The wheels of justice turn slowly, but grind exceedingly fine. Too slowly for some’s taste in many cases, but over the past year there have been numerous enforcement actions that indicate authorities are increasing their capabilities to apply the law where crypto theft is concerned.
They seem to be exceedingly good in catching SIM Swapping hackers, but the crown jewel remains the arrest of MT Gox hackers, and more importantly, the repossession of circa 800,000 bitcoin that were stolen prior to 2014.
The biggest win in the crypto space for law enforcement so far has been the arrest of Alexander Vinnik (pictured in gray) in Greece during July 2017.
A fight over Vinnik ensued. America, Russia, France and Greece wanted to wield the justice process. Russia yielded the highest right, with an extradition following after the Greek Supreme Court approved it. Around that time, an unnamed US Special Agent said:
“Mark Karpeles may be a terrible businessman and may have run his company into the ground. He may have realized the BTC (bitcoin) were taken earlier than announced. But we have known for a long time that his firm, like Bitcoinica, was targeted by Eurasian hackers and the stolen BTC cashed out via BTC-e.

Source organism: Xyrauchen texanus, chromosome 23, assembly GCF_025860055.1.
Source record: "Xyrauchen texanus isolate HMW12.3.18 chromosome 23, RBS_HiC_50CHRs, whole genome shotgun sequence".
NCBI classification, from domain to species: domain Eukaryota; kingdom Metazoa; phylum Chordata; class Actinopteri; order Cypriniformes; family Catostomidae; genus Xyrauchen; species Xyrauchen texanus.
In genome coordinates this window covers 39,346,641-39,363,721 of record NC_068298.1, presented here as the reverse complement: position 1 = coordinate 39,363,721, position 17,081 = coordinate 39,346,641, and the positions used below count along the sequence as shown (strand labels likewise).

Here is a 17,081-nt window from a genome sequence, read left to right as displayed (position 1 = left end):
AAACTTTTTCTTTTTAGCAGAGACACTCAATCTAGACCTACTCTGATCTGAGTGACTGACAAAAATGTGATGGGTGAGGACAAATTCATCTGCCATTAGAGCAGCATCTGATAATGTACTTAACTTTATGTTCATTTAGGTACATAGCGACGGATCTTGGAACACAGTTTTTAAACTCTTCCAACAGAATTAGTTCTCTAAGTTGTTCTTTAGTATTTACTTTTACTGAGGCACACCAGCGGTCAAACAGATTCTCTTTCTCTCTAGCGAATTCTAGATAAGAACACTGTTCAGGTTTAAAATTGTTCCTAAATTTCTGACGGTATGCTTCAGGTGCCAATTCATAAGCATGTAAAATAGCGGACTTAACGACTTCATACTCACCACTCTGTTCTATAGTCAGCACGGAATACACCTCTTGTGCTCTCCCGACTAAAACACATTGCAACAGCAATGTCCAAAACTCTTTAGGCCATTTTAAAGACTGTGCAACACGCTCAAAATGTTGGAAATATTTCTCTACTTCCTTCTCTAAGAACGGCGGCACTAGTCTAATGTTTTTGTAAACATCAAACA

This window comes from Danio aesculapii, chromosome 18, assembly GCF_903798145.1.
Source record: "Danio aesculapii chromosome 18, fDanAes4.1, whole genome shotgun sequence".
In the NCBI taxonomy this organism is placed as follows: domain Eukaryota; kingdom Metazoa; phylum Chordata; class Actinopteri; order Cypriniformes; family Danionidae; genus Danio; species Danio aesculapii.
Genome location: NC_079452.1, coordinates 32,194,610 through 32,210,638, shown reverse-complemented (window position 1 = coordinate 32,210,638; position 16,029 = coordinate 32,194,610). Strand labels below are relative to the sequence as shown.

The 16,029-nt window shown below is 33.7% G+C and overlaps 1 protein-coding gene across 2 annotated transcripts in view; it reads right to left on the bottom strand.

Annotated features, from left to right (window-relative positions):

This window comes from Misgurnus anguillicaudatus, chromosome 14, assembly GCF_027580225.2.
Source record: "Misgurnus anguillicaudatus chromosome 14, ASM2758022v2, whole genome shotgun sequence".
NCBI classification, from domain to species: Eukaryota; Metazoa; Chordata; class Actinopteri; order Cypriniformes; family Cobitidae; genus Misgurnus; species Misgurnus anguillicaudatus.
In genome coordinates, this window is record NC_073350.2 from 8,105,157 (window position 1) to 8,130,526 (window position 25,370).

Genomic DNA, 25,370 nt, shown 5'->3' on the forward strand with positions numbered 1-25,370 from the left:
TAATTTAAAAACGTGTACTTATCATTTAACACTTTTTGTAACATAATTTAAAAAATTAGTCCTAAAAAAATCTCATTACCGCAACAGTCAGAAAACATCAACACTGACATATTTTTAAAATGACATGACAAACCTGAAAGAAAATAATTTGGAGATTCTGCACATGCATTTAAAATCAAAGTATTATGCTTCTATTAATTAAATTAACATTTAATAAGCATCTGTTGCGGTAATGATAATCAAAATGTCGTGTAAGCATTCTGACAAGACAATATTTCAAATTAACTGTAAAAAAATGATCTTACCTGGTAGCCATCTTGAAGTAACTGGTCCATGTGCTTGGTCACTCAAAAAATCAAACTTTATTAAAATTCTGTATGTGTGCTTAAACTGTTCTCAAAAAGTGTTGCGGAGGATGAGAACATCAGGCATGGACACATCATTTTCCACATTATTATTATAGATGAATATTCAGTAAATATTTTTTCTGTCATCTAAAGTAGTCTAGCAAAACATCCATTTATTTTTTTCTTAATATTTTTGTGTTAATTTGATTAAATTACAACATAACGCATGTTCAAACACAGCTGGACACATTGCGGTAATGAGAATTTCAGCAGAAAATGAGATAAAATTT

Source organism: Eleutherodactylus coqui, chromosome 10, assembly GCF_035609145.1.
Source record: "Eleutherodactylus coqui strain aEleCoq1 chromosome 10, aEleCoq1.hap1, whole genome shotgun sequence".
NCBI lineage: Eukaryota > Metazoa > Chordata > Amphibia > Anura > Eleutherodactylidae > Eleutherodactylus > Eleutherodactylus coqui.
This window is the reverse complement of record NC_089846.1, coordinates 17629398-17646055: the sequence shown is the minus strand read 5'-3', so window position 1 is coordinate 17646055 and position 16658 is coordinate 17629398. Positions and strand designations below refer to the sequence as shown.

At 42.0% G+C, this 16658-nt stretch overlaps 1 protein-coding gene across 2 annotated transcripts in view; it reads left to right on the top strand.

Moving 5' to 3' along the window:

Karpeles cooperated with the Silk Road investigation. He cooperated with this investigation. In our eyes, he’s a good guy and he hasn’t always been rewarded for doing the right thing.”
800,000 bitcoins are currently worth close to $3 billion dollars, making this one of the world’s biggest theft in history.
Unlike many other thefts, it is unique in affecting citizens across pretty much the entire globe, but where are the coins?
That remains a mystery, with it unclear whether Vinnik knows. There are some whispers, however, completely unverified and perhaps fully false, that there may have been some recent arrests in Russia of a number of potentially MT Gox hackers who may have in their possession quite a few bitcoins.
If it is so, we should know very soon. If it isn’t, the question remains five years on: where are the coins?